Tanhā, variously translated as thirst, drought, or desire, is a central early Buddhist teaching in the understanding of the arising of dukkha. It is an existential condition that compels all beings to seek gratification and appeasement. Traditional Buddhist interpretations see desire as a reprehensible condition. The magnitude of the affect and the pathos of the ensuing pursuit is, however, complicated by the fact that desire also lies at the heart of motivation and the quest for excellence and liberation.
This course argues that tanhā cannot be simply negated. We will discern the role of pleasure, like, craving and addiction in our human lives through the lens of Buddhist contemplative traditions, psychology and recent research in neuroscience. This course offers practitioners realistic ways to engage with craving and its conditions. The program is intended for people with a serious meditation practice and will focus on a practical and psychological exploration of the topic. The schedule will consist of classroom discussions, small group discussions, formal practice, and noble silence.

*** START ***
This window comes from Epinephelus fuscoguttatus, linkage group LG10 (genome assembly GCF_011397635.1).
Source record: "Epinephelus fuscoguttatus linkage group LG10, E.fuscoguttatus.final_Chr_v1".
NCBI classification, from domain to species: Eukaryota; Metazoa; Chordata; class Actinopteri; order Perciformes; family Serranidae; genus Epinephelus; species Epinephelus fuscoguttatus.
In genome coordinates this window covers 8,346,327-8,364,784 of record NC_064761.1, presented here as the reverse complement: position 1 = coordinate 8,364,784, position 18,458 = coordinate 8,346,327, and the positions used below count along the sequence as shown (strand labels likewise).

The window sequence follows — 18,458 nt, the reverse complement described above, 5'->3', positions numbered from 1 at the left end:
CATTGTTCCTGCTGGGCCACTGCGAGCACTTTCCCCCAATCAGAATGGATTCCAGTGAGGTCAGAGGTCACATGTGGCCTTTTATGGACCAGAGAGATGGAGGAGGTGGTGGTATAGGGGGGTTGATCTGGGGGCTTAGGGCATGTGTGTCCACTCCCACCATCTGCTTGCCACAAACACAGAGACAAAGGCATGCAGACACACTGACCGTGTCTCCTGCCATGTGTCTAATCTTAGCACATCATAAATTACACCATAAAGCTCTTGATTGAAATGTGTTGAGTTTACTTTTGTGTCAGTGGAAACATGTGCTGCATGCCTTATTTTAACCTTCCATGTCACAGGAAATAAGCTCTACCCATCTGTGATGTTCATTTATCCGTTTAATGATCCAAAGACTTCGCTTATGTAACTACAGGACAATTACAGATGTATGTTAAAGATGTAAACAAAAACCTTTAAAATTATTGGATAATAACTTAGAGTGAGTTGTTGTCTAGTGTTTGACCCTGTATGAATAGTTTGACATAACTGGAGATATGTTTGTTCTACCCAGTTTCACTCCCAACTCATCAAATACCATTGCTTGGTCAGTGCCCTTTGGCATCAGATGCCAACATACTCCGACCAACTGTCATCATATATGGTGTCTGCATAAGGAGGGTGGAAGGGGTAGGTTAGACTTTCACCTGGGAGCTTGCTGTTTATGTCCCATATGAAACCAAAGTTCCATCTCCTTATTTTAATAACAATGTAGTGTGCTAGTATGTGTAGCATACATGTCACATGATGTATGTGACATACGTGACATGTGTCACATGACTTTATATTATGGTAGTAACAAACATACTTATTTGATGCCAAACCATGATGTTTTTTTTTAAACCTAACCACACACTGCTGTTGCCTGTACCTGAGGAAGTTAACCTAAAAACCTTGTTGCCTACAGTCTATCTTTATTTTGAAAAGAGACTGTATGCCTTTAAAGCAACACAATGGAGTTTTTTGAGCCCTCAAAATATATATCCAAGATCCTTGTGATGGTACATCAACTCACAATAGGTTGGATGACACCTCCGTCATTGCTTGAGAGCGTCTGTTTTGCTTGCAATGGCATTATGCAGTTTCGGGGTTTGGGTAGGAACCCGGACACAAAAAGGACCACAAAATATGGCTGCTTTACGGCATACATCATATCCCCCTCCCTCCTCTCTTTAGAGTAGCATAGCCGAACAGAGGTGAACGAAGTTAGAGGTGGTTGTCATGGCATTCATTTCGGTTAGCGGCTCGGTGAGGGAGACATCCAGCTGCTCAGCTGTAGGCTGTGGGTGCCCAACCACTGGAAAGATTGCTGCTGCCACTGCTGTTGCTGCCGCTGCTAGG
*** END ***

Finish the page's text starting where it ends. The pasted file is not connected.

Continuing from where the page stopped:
Note: The course will begin with Akincano on Tuesday and on Thursday Judson Brewer will join for the duration of the program.
To understand how the notion of extinguishing desire is an incomplete view in the context of early Buddhist teachings; recognize the role of tanhā in the process of seeking liberation; and become familiar with contemporary neuroscience research on addiction and craving.